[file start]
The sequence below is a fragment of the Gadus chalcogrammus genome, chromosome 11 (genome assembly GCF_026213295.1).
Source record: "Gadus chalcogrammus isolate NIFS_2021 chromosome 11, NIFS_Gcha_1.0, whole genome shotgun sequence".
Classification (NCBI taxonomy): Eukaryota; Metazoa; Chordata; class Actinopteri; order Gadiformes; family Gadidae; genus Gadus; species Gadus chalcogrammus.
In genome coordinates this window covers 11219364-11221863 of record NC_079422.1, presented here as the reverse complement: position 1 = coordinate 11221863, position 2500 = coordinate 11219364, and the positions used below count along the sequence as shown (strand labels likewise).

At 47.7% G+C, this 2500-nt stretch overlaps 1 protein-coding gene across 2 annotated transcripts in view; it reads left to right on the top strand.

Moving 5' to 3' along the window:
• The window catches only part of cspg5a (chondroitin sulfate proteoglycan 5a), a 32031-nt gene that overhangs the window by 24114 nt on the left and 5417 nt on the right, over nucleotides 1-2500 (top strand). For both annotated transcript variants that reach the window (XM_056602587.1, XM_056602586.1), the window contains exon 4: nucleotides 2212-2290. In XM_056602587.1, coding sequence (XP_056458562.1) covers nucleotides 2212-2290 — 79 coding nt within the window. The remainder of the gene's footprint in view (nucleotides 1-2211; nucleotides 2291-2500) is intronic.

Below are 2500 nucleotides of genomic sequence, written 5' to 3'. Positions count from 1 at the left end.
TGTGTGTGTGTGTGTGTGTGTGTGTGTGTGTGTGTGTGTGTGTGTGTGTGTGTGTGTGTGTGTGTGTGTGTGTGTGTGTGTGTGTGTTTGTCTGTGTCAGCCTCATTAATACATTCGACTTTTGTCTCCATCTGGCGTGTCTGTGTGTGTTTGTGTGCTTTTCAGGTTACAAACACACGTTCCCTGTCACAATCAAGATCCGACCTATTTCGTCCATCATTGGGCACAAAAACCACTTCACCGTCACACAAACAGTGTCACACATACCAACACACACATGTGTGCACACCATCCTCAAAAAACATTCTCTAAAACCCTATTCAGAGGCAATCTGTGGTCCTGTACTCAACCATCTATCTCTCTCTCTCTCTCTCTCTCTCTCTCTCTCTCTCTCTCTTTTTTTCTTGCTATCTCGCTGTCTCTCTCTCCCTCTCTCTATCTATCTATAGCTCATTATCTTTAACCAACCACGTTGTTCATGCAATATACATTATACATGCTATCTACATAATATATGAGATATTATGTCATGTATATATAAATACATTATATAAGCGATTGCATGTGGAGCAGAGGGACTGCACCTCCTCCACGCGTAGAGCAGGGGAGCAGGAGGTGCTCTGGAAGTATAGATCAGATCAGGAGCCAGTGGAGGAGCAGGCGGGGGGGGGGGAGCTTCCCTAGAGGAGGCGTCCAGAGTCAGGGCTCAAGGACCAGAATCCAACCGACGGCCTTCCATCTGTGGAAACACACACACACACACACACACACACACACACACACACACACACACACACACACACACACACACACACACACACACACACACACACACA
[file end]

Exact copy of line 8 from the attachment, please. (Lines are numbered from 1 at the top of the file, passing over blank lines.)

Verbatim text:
Below are 2500 nucleotides of genomic sequence, written 5' to 3'. Positions count from 1 at the left end.